Weight gain/loss and depression
October 11, 2005 1:47 PM   Subscribe

Connections between depression, medicine, weight, and weight loss?

I am a large guy and have been so all of my life. I don't really over eat (I do tend to comfort eat in extreemly depressed times). I've tried all sorts of dieting, exercise, etc etc etc. I've basically given up on losing my weight without going to extreem measures like gastric bypass or the like (but to even consider that my horrible insurance requires a series of pyschiatric evaluations upwards of 2000 dollars out of my pocket.)
But I think I may have some problems with my head as well.. I tend to go from one extreem of happy to sad for hardly any reason without any notice. I also think I have some kind of panic attacks.. But I don't even know if what I have really are panic attacks. I get really really nervous or upset and jittery, extremely uncomfortable, and just kind of totally freeze up.
Anyway. I am thinking of seeing a doctor about those problems. And I am wondering if they do put me on any kind of medicine what kind of effect will that most likely have on my eating. I guess maybe if I eat even less then I do now then maybe I will lose some weight.. But if it will have the opposite effect then that would be bad.
Just looking to hear from some of you guys and see what your experience has been.
posted by JonnyRotten to Health & Fitness (16 answers total)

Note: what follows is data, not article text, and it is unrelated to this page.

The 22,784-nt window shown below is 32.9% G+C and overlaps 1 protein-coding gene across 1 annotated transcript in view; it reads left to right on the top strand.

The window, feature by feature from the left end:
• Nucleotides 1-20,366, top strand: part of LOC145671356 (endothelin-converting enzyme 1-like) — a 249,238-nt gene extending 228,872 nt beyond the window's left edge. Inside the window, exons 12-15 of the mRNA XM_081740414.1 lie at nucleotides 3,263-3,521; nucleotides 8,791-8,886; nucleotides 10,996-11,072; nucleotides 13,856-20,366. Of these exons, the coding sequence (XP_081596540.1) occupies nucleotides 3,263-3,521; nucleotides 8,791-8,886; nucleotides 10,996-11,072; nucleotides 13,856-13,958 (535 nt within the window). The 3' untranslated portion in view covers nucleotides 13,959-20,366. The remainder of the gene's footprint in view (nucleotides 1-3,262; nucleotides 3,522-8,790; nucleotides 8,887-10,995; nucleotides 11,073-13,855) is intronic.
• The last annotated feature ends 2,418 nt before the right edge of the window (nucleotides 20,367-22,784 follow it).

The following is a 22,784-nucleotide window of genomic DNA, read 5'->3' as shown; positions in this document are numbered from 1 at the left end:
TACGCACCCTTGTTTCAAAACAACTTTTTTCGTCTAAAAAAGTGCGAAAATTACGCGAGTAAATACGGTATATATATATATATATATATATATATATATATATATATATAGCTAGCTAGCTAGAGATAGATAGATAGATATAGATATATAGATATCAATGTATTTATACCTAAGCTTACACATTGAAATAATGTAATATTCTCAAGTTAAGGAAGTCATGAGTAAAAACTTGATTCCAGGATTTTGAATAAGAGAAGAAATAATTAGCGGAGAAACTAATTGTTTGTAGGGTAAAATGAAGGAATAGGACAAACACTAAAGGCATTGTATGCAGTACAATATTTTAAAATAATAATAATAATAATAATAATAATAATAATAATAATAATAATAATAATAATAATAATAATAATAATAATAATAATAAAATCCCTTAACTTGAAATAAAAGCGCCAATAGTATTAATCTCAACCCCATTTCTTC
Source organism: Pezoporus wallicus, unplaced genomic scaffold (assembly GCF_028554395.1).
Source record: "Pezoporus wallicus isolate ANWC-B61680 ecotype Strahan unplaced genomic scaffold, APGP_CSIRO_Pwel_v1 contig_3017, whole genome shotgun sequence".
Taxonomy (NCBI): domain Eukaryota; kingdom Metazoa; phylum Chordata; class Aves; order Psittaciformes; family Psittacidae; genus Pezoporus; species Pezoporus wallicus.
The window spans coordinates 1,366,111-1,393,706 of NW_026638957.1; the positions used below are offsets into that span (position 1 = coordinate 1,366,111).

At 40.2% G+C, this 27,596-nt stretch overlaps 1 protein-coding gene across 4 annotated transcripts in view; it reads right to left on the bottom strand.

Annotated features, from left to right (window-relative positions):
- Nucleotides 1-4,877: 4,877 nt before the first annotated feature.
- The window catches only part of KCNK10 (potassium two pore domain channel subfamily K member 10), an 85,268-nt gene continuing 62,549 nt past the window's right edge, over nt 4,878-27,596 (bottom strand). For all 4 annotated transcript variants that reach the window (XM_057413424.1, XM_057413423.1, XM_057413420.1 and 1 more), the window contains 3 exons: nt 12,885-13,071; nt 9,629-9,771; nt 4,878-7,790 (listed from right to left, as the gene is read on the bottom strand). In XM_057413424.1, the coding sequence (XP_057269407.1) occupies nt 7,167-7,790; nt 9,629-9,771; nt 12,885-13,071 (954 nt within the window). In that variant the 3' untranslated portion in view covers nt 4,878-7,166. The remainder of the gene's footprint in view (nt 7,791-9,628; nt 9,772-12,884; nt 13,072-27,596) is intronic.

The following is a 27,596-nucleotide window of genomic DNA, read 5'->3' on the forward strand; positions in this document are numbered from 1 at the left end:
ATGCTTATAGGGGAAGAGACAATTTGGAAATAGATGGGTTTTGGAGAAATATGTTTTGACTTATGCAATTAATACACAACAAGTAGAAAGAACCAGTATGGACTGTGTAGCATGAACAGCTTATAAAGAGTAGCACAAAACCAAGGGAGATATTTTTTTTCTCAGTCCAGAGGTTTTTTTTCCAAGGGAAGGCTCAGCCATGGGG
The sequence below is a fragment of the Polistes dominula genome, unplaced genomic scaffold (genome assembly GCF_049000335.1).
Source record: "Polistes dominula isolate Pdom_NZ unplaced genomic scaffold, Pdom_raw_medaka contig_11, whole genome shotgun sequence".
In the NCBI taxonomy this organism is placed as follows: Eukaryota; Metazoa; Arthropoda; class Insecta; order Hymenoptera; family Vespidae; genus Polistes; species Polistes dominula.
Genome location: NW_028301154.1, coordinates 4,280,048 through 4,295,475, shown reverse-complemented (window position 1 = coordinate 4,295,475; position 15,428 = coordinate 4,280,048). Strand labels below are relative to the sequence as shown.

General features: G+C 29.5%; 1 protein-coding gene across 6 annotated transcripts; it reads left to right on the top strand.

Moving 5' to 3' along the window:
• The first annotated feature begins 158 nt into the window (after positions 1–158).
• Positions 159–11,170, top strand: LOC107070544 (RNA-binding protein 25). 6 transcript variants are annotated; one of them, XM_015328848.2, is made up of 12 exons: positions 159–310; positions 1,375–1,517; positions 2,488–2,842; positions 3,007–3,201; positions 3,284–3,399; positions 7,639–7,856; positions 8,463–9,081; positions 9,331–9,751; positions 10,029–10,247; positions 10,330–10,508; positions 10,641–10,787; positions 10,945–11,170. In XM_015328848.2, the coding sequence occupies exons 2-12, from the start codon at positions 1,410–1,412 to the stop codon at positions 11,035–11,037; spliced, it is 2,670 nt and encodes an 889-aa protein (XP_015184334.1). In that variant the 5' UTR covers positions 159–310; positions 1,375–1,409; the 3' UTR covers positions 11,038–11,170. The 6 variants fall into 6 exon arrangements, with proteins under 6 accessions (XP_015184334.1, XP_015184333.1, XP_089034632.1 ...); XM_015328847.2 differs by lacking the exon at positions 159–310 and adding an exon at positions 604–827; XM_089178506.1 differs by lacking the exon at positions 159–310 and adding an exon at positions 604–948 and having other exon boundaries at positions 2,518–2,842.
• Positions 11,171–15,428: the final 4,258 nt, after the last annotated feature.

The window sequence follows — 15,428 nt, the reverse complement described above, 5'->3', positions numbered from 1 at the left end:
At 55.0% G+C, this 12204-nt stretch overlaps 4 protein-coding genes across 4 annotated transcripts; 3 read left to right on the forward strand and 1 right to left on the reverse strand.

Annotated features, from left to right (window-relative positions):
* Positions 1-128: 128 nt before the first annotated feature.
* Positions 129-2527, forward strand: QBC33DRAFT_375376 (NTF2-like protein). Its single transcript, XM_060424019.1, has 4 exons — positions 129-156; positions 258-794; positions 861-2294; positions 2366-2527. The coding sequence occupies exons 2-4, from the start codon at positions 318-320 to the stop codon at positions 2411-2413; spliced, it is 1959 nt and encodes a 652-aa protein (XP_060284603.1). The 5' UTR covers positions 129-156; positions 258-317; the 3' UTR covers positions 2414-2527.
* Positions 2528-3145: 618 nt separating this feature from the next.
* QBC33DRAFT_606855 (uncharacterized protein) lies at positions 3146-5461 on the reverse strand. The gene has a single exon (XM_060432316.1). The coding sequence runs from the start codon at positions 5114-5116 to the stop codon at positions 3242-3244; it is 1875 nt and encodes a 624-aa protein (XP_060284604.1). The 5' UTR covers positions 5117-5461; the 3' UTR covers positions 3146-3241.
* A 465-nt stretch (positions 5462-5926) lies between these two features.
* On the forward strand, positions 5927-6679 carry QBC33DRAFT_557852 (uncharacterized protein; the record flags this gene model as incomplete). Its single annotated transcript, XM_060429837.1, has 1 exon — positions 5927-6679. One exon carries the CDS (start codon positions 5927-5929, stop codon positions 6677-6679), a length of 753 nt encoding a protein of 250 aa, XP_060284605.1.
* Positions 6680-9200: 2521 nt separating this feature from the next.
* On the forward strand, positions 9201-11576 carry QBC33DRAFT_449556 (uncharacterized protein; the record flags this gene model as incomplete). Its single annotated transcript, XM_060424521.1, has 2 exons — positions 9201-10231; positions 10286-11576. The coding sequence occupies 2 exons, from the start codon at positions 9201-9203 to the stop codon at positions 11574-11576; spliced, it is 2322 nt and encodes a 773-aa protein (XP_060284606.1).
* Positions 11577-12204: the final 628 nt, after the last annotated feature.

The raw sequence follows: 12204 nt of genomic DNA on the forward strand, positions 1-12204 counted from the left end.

Well, excersize is actualy a very good way to get over depression, without medication. Might try killing two birds with one stone.
posted by delmoi at 1:58 PM on October 11, 2005

If you go in and you're diagnosed with depression and your doc has noted your weight, they'll probably put you on Wellbutrin XL. It's supposed to supress appetite, and it's actually being tested as a weight-loss drug. I'm on it, and lost 5-10lbs since I was not hungry at all the first month. Now my appetite's back, and I've lost no more weight.

But it sounds like you might not have depression, maybe bipolar disorder coupled with anxiety? The Wellbutrin is supposed to exacerbate anxiety, so they might not prescribe it.

Good luck, and you're not alone. (And if you have a deep depression, exercise isn't going to cut it.)
posted by lychee at 2:01 PM on October 11, 2005

Response by poster: I guess I should have been a little more specific in the area. I mentioned that I tried exercise along with diet.. I still excercise as much as I can.. Its not every day.. but a couple days a week.. Plus in my work I am very active walking several miles a day back and forth across the factory (I'm in the quality dept).
Even in my most heavy excercise periods though (every day cardio and strenght) it didn't really help any with either problem.
posted by JonnyRotten at 2:02 PM on October 11, 2005

I've been on Zoloft and am now on Paxil and I can't say I've noticed any effects on weight or appetite.
posted by epugachev at 2:11 PM on October 11, 2005

I take two 50mg 5HTP tablets a day. It keeps my head happier than Prozac ever did and also helps keep my appetite down. Go google and make your own mind up but I noticed the difference within a day or two in terms of energy and mood and long-term I've never felt better.